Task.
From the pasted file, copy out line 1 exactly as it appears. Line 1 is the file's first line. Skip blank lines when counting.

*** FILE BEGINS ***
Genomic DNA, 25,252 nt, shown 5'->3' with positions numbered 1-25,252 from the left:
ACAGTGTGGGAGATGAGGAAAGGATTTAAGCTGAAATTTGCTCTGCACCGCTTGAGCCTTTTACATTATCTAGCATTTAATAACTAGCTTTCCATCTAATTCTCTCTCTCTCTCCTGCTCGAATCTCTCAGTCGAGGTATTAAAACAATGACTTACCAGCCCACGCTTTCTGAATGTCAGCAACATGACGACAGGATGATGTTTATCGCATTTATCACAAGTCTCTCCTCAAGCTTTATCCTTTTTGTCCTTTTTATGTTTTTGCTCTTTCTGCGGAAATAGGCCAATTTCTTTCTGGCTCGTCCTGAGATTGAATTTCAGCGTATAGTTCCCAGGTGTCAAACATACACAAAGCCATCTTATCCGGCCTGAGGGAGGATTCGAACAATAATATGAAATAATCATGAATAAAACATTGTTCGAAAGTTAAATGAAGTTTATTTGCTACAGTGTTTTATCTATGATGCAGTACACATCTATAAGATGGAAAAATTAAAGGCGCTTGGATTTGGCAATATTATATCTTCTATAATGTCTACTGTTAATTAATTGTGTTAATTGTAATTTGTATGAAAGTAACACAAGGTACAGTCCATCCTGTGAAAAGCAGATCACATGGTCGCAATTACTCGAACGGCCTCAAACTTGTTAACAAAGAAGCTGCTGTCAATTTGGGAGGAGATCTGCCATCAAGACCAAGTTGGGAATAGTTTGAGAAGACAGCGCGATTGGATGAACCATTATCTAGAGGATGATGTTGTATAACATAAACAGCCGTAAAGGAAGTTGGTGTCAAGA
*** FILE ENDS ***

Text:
Genomic DNA, 25,252 nt, shown 5'->3' with positions numbered 1-25,252 from the left: